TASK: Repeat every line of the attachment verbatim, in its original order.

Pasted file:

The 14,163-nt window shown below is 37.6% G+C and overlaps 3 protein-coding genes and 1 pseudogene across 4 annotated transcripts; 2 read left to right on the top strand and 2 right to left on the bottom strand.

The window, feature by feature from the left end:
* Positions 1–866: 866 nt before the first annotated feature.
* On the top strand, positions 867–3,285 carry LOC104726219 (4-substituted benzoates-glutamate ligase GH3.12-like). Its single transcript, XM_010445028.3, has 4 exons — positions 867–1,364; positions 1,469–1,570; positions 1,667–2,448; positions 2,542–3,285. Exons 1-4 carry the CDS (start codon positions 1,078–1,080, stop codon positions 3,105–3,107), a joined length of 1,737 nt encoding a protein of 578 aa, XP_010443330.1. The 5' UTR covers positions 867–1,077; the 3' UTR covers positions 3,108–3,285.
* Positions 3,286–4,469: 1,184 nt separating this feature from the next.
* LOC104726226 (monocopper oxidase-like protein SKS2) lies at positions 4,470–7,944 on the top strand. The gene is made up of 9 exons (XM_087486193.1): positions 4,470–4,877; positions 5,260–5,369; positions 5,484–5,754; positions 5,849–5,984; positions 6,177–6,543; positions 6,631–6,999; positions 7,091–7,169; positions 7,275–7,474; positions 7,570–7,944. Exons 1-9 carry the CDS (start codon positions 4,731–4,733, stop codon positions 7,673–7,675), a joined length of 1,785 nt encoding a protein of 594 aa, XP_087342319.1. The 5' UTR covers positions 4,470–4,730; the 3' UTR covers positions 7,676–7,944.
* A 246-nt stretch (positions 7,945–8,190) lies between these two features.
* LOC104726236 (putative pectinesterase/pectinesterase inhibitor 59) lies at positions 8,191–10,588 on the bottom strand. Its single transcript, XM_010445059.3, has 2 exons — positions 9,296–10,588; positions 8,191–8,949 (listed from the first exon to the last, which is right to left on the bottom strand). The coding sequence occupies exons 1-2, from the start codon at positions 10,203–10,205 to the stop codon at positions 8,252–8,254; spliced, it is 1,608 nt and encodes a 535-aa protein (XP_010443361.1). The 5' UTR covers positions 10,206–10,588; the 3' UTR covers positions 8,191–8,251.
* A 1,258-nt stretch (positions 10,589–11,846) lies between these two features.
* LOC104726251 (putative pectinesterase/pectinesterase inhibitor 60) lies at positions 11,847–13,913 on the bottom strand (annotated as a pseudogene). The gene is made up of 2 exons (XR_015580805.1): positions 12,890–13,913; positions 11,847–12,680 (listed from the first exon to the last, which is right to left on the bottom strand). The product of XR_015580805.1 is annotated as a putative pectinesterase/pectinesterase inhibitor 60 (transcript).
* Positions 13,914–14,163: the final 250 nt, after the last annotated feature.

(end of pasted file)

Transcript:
The 14,163-nt window shown below is 37.6% G+C and overlaps 3 protein-coding genes and 1 pseudogene across 4 annotated transcripts; 2 read left to right on the top strand and 2 right to left on the bottom strand.

The window, feature by feature from the left end:
* Positions 1–866: 866 nt before the first annotated feature.
* On the top strand, positions 867–3,285 carry LOC104726219 (4-substituted benzoates-glutamate ligase GH3.12-like). Its single transcript, XM_010445028.3, has 4 exons — positions 867–1,364; positions 1,469–1,570; positions 1,667–2,448; positions 2,542–3,285. Exons 1-4 carry the CDS (start codon positions 1,078–1,080, stop codon positions 3,105–3,107), a joined length of 1,737 nt encoding a protein of 578 aa, XP_010443330.1. The 5' UTR covers positions 867–1,077; the 3' UTR covers positions 3,108–3,285.
* Positions 3,286–4,469: 1,184 nt separating this feature from the next.
* LOC104726226 (monocopper oxidase-like protein SKS2) lies at positions 4,470–7,944 on the top strand. The gene is made up of 9 exons (XM_087486193.1): positions 4,470–4,877; positions 5,260–5,369; positions 5,484–5,754; positions 5,849–5,984; positions 6,177–6,543; positions 6,631–6,999; positions 7,091–7,169; positions 7,275–7,474; positions 7,570–7,944. Exons 1-9 carry the CDS (start codon positions 4,731–4,733, stop codon positions 7,673–7,675), a joined length of 1,785 nt encoding a protein of 594 aa, XP_087342319.1. The 5' UTR covers positions 4,470–4,730; the 3' UTR covers positions 7,676–7,944.
* A 246-nt stretch (positions 7,945–8,190) lies between these two features.
* LOC104726236 (putative pectinesterase/pectinesterase inhibitor 59) lies at positions 8,191–10,588 on the bottom strand. Its single transcript, XM_010445059.3, has 2 exons — positions 9,296–10,588; positions 8,191–8,949 (listed from the first exon to the last, which is right to left on the bottom strand). The coding sequence occupies exons 1-2, from the start codon at positions 10,203–10,205 to the stop codon at positions 8,252–8,254; spliced, it is 1,608 nt and encodes a 535-aa protein (XP_010443361.1). The 5' UTR covers positions 10,206–10,588; the 3' UTR covers positions 8,191–8,251.
* A 1,258-nt stretch (positions 10,589–11,846) lies between these two features.
* LOC104726251 (putative pectinesterase/pectinesterase inhibitor 60) lies at positions 11,847–13,913 on the bottom strand (annotated as a pseudogene). The gene is made up of 2 exons (XR_015580805.1): positions 12,890–13,913; positions 11,847–12,680 (listed from the first exon to the last, which is right to left on the bottom strand). The product of XR_015580805.1 is annotated as a putative pectinesterase/pectinesterase inhibitor 60 (transcript).
* Positions 13,914–14,163: the final 250 nt, after the last annotated feature.